Friday 17 July 2015

Reconnecting with Plants: inspiration for Cynefin

It's taken me a few days to recover from my  field course in Shropshire on 'Using A Flora' - enjoyable though it was, it was very intensive and  the bunk bed was not conducive to a good nights sleep. 

 I travelled up a day  early , staying overnight at the Premier Inn to avoid having to travel across London during the tube strike  so  I had a free day in Shrewsbury to  wander around and take a very leisurely boat cruise  on the River Severn( even the joggers went faster!)
 As I'd been in a bit of a rush leaving, I'd  had no time to  pick up my current stitching project - perfect excuse to visit Watson and Thornton, an absolute gem of a fabric shop.  Besides some muslin for my  'eco dyeing' course at FoQ in a few weeks, I got some lovely cream boiled wool fabric perfect for hand stitching a journal quilt  inspired by CQ Summer School - they even cut  a piece to size  off  the metre I'd bought.   Although I didn't get a chance to do any sewing until the train journey home.
 The course  was a mixture of classroom  tuition and exercises , putting it all into practice in 3 trips out to various   nature reserves in the area. Some of it was revision but a lot of it was new to me   ( like the differences in structures  between daisies, dandelions and thistles, below) and I feel far more confident using  the 'Stace' I  received as a leaving present, thanks to tutor Mark.
 The first site  at Colemere, I was very hot and bothered despite retreating to the woods  but it was pleasanter at Snailbeach  ( below) before  it started to drizzle and we headed back for cake.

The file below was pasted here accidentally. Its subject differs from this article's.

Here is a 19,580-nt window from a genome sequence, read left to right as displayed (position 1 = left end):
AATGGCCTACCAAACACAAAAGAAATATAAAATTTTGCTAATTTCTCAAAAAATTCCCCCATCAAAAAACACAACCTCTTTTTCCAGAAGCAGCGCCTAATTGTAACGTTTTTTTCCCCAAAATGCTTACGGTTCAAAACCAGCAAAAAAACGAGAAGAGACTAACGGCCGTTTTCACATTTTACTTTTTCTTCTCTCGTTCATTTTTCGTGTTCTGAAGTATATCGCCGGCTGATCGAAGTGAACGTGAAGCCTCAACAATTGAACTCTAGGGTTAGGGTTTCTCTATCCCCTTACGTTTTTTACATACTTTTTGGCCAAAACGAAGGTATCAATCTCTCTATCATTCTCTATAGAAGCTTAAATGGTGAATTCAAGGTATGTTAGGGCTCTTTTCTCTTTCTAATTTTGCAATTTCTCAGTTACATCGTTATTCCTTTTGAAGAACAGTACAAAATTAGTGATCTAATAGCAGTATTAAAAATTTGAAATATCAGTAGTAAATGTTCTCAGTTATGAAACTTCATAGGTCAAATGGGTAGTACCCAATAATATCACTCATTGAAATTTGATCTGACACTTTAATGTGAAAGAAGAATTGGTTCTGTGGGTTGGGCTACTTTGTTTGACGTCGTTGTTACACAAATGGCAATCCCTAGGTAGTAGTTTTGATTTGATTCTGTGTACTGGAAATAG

This photo I have in mind  as the basis for my first Cwilt Cymru  ' Cynefin' piece  on being back in my habitat among grasslands - it was awash with the white of  ox-eye daisies and the purple of knapweed ( the photo at the top of  this post  with burnet moth was taken there)
But  my favourite by far was the final site on Sunday at Llanymynech. Half in Shropshire, half in Montgomeryshire, Wales, apart from the spectacular cliff faces, the variety of limestone plants  was just magic.

 I wonder about incorporating the shapes of these metal figures of miners  into my Cynefin piece?

There were large stands of Pyramidal, Common spotted and Fragrant orchids as well as the odd bee orchid in the longer grass and then spent a couple of  hours on the bench overlooking the panoramic view , keying out milkwort (a favourite from my survey days and one I spotted on Portland) ) and rockrose. 

 However  when it  came to the 2 hour test , part of the assessment  to gain credits for  University Certificate, I had a panic attack, not allowing enough time to  complete it properly. I also realised when I got home that I would be very hard pushed to  complete the 2nd assignment  in time ( collecting and identifying 10 plants and constructing dichotomous  key).
The combination of selling  our house, coming to terms with redundancy from Kew and  flare-up of arthritis  is taking its toll  in terms of stress levels  and being unable to give the time  and commitment  needed to complete assignments, I made the difficult decision to withdraw from the UCert  course.  Everyone concerned was very understanding.
Next year  once we've moved  I still intend to do some more field courses to add to my botanical knowledge/experience but without the  stress of exams and assignments.

1 comment:

Maggi said...

Some of those places look idyllic. I'm glad that you've made the decision to reduce the stress that you are under at the moment. There will be time later.